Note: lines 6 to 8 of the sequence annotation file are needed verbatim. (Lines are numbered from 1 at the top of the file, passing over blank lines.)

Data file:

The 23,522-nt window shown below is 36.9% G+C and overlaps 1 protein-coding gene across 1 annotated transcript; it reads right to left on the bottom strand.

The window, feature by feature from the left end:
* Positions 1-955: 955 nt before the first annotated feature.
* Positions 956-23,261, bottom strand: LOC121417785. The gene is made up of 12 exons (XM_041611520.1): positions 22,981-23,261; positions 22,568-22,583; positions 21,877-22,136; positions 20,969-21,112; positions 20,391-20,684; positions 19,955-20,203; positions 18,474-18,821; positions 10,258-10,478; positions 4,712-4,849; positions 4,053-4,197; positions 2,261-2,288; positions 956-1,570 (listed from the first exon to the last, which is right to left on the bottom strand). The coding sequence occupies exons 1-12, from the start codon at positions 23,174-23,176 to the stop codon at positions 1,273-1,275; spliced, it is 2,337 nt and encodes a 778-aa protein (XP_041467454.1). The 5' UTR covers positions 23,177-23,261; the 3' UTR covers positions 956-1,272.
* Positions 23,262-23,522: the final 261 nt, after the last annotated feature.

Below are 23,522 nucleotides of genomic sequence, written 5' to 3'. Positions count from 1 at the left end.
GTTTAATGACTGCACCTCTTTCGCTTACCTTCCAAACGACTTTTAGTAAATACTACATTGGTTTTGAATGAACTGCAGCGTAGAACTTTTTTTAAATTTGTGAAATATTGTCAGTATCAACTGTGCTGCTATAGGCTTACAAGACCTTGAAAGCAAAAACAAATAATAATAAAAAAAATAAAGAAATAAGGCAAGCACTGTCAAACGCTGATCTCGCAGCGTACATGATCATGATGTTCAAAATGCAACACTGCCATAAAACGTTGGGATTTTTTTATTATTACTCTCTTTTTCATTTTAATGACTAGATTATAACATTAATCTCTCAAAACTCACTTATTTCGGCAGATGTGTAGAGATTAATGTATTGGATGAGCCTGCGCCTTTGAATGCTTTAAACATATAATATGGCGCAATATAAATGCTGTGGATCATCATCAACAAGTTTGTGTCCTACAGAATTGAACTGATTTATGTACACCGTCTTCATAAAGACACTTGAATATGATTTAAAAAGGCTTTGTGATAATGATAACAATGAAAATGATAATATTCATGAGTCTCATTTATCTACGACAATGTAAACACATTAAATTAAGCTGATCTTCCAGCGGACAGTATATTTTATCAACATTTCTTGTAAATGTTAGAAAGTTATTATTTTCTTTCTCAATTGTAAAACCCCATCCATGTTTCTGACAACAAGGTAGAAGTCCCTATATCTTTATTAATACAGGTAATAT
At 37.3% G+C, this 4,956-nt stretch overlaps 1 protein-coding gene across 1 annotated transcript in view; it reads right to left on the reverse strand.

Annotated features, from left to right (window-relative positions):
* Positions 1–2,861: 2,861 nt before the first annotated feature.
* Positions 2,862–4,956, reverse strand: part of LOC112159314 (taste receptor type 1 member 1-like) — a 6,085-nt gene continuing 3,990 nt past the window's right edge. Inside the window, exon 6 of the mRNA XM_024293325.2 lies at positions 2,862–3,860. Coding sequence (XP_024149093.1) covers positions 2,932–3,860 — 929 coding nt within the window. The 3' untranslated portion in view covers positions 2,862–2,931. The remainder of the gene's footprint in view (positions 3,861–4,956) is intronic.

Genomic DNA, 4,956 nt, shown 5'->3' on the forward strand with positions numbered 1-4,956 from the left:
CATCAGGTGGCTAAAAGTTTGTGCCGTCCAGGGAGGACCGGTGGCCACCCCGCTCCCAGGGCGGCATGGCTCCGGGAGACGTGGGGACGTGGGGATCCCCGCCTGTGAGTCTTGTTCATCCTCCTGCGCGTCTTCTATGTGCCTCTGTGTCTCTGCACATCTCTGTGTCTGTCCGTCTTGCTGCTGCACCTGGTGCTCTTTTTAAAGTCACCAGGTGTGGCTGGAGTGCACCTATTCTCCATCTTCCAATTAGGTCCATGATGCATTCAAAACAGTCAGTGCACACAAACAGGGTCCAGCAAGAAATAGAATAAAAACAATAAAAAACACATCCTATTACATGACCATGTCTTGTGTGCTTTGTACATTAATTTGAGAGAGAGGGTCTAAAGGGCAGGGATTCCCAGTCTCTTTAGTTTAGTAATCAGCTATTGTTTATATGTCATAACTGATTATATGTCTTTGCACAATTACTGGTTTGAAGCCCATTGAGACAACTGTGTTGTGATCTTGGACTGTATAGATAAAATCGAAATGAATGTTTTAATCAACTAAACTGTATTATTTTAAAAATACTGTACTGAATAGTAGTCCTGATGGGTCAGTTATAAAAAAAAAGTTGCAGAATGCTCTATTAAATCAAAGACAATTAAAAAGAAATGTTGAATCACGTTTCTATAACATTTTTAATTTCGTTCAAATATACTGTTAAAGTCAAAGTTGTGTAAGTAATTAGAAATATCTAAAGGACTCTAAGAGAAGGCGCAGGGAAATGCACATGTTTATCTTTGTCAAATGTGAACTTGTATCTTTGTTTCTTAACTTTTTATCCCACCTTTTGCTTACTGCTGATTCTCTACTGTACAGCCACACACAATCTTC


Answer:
Below are 23,522 nucleotides of genomic sequence, written 5' to 3'. Positions count from 1 at the left end.
GTTTAATGACTGCACCTCTTTCGCTTACCTTCCAAACGACTTTTAGTAAATACTACATTGGTTTTGAATGAACTGCAGCGTAGAACTTTTTTTAAATTTGTGAAATATTGTCAGTATCAACTGTGCTGCTATAGGCTTACAAGACCTTGAAAGCAAAAACAAATAATAATAAAAAAAATAAAGAAATAAGGCAAGCACTGTCAAACGCTGATCTCGCAGCGTACATGATCATGATGTTCAAAATGCAACACTGCCATAAAACGTTGGGATTTTTTTATTATTACTCTCTTTTTCATTTTAATGACTAGATTATAACATTAATCTCTCAAAACTCACTTATTTCGGCAGATGTGTAGAGATTAATGTATTGGATGAGCCTGCGCCTTTGAATGCTTTAAACATATAATATGGCGCAATATAAATGCTGTGGATCATCATCAACAAGTTTGTGTCCTACAGAATTGAACTGATTTATGTACACCGTCTTCATAAAGACACTTGAATATGATTTAAAAAGGCTTTGTGATAATGATAACAATGAAAATGATAATATTCATGAGTCTCATTTATCTACGACAATGTAAACACATTAAATTAAGCTGATCTTCCAGCGGACAGTATATTTTATCAACATTTCTTGTAAATGTTAGAAAGTTATTATTTTCTTTCTCAATTGTAAAACCCCATCCATGTTTCTGACAACAAGGTAGAAGTCCCTATATCTTTATTAATACAGGTAATAT
At 37.3% G+C, this 4,956-nt stretch overlaps 1 protein-coding gene across 1 annotated transcript in view; it reads right to left on the reverse strand.